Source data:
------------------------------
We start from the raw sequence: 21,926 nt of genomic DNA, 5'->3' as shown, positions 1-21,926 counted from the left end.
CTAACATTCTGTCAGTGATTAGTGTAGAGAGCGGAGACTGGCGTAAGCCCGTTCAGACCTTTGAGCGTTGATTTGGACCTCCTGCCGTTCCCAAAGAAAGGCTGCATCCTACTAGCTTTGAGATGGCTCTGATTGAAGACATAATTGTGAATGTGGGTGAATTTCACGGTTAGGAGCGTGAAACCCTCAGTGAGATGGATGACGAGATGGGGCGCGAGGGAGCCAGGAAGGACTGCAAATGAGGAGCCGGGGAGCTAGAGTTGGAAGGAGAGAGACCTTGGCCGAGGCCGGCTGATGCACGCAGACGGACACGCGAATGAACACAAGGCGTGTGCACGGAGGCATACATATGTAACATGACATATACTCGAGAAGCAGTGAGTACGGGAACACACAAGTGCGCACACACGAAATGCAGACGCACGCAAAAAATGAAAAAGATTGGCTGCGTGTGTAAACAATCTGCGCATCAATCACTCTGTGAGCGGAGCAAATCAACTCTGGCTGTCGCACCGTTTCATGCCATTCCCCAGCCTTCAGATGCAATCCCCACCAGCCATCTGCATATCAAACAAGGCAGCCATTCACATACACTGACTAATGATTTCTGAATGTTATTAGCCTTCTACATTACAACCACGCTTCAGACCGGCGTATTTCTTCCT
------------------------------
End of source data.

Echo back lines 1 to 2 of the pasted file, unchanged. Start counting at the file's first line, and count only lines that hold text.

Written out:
We start from the raw sequence: 21,926 nt of genomic DNA, 5'->3' as shown, positions 1-21,926 counted from the left end.
CTAACATTCTGTCAGTGATTAGTGTAGAGAGCGGAGACTGGCGTAAGCCCGTTCAGACCTTTGAGCGTTGATTTGGACCTCCTGCCGTTCCCAAAGAAAGGCTGCATCCTACTAGCTTTGAGATGGCTCTGATTGAAGACATAATTGTGAATGTGGGTGAATTTCACGGTTAGGAGCGTGAAACCCTCAGTGAGATGGATGACGAGATGGGGCGCGAGGGAGCCAGGAAGGACTGCAAATGAGGAGCCGGGGAGCTAGAGTTGGAAGGAGAGAGACCTTGGCCGAGGCCGGCTGATGCACGCAGACGGACACGCGAATGAACACAAGGCGTGTGCACGGAGGCATACATATGTAACATGACATATACTCGAGAAGCAGTGAGTACGGGAACACACAAGTGCGCACACACGAAATGCAGACGCACGCAAAAAATGAAAAAGATTGGCTGCGTGTGTAAACAATCTGCGCATCAATCACTCTGTGAGCGGAGCAAATCAACTCTGGCTGTCGCACCGTTTCATGCCATTCCCCAGCCTTCAGATGCAATCCCCACCAGCCATCTGCATATCAAACAAGGCAGCCATTCACATACACTGACTAATGATTTCTGAATGTTATTAGCCTTCTACATTACAACCACGCTTCAGACCGGCGTATTTCTTCCT